3 ways to manage conflict when you work remotely

April 6, 2020, 3:08 PM UTC

Remote work options have long been a coveted benefit among employees. And it’s no wonder: The 2019 State of Remote Work report by Owl Labs found that remote workers are happier, feel as if they are more trusted by their employers, and are better able to achieve work/life balance.

But even under the best circumstances, remote work is not without its challenges. A 2017 United Nations report found that 41% of telecommuters were stressed since working remotely can lead to longer office hours and an increased overlap of one’s work and personal life. Add new concerns over COVID-19, a struggling economy, homeschooling children, and shaky job security, and remote workers may find themselves mired in fear and anxiety, creating fertile ground for conflict.

“If you are having a bad day, you might snap at someone, cut a colleague off in the middle of a sentence, or even raise your voice, which is not workplace-appropriate,” says Gina M. Weatherup, founder of Chantilly Mediation and Facilitation, in Virginia. “It’s really important right now that we treat ourselves with some compassion as well as the people we’re interacting with every day.”

Now that you’re probably getting a grip on how to work remotely, here are some ways you can deal with conflict in the weeks to come.

1. Be meticulous about how and when you communicate

Remote working is fraught with opportunities for misunderstanding among coworkers. If your manager casually asks you to meet up later when you’re in the office, her calm and informal demeanor might not trigger any concern. But when you get a Slack message from your boss asking to set up a time to chat, the emotionless text leaves much to the imagination. “And then you respond ‘sure,’ and they don’t respond. All this stuff starts playing in your head,” says Michael Pryor, cofounder of productivity app Trello, which was acquired by Atlassian in 2017.

Almost 80% of Trello’s employees work remotely at least part-time, so in Pryor’s experience, “overcommunicating” is in place to ensure that your tone and messaging are being conveyed correctly. It’s better to add more context and be more careful with language than you might ordinarily be. 

Amy Leschke-Kahle, vice president of performance acceleration at The Marcus Buckingham Co., a consulting firm and division of ADP, agrees. Instead of diving right in, use salutations in email and texts. Even if you’re not a fan of emojis, or think they’re silly, they can be useful and effective in adding tone and context, she says.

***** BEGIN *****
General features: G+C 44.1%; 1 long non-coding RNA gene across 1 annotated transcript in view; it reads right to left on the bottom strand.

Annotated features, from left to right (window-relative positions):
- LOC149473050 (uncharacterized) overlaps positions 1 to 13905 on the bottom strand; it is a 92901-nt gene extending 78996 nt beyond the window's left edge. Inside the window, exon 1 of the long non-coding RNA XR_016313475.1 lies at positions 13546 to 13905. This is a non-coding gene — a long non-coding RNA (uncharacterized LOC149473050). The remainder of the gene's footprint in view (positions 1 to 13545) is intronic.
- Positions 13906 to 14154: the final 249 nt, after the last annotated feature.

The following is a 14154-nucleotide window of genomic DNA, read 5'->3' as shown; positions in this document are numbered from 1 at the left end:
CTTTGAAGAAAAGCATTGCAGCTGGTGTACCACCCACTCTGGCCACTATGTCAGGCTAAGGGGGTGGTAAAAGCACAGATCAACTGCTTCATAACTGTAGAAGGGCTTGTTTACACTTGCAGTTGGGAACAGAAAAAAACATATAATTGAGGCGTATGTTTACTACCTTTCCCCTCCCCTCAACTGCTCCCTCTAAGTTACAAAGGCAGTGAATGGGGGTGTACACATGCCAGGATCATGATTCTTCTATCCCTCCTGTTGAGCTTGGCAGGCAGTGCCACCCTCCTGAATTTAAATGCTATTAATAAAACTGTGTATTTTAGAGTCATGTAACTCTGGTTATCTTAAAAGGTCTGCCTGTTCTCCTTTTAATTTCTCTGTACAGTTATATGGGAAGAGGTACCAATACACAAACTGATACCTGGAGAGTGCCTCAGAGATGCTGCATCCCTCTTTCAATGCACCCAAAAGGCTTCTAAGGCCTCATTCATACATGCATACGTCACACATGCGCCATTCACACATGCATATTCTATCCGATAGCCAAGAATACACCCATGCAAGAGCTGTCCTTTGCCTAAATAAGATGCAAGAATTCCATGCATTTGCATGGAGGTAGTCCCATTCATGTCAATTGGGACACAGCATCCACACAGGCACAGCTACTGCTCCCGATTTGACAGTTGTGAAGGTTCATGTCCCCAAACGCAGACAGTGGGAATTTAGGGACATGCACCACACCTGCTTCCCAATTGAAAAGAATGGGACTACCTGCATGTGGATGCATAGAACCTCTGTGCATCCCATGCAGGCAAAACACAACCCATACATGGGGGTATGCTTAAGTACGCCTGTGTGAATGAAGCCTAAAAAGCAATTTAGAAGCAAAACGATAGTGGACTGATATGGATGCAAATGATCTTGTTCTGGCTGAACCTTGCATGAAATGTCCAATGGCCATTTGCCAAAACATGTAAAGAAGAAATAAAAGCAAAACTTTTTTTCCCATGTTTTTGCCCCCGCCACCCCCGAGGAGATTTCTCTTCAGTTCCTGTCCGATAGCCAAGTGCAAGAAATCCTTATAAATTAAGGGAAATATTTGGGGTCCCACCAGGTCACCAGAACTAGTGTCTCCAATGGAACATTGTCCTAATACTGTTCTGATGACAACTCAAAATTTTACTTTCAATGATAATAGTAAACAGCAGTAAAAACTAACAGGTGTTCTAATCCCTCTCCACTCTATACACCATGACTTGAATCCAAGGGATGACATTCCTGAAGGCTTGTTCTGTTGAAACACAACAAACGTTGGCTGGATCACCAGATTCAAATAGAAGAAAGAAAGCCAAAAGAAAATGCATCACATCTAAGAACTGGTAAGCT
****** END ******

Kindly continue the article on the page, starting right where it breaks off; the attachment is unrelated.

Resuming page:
Weatherup advises remote teams to take a moment to review important communications. “You can never really be 100% certain that whoever you’re communicating with understands fully unless you ask them what you said or what they think you’re asking for,” she explains. Discuss the reasoning behind such recaps, and what could seem condescending becomes a stopgap.

2. Set clear expectations for your team

It takes longer to get things done when working remotely, so Praveen Kanyadi, cofounder and vice president of products at workforce productivity platform SpotCues, is explicit about his 45-member team’s expectations and needs.

“It’s harder to resolve ambiguities than it would be if we were to interact in person,” he says, so his team holds regular videoconference huddles in the morning, where they discuss the day’s priorities and responsibilities. The entire team observes a common lunch-break time, and they conduct another call around 4 p.m. to evaluate the day’s progress and any issues that need to be addressed. This kind of frequent check-in serves a few purposes: It gives the team face time and doesn’t allow irritations to fester before they are addressed. 

Pryor also recommends replicating things that happen when you’re sharing office space to keep a sense of normalcy. Schedule one-on-ones over Zoom with the teammates that you work with the most so you still simulate lunch conversations and coffee breaks. “Continuing your good rapport remotely makes difficult discussions easier later,” he says. 

3. Manage your emotions—and pick up the phone

Our attitudes and opinions about coworkers can also contribute to remote work conflict, says Mitch Warner, managing partner of the Arbinger Institute, a training and consulting company. “You can’t hide your mindset or how you see other people,” he says. When coworkers sense that you have negative feelings toward them, you’re facilitating conflict. So work on checking your own preconceptions and treat people as a blank slate.

Also, always assume good intent, Weatherup says. If a coworker isn’t immediately available or says something in an off-putting tone, try not to take it personally. “I can’t overestimate the importance of picking up the phone,” she says. And if tensions are flaring in a public discussion, make it a private one, so the added pressure of curious team members doesn’t make things worse, Pryor adds. When you can meet face-to-face to deal with a difficult colleague, one-on-one voice or video communication can work things out.

Overall, be mindful of people’s feelings. If you’re delivering bad news, try to temper it with something positive. If you’re in a bad mood, hold off on nonessential communication until you have a better handle on your emotions, Leschke-Kahle says. And use your curiosity to keep things cool. “Find out what’s going on. Say, ‘Gosh, how did we get here?’” suggests Weatherup. “It opens up a deeper understanding of what the other person is dealing with, how this happened. And then you can figure out the plan to move forward after that.”

More must-read careers coverage from Fortune:

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—4 things to say if recruiters call you during the coronavirus pandemic
—Listen to Leadership Next, a Fortune podcast examining the evolving role of CEOs
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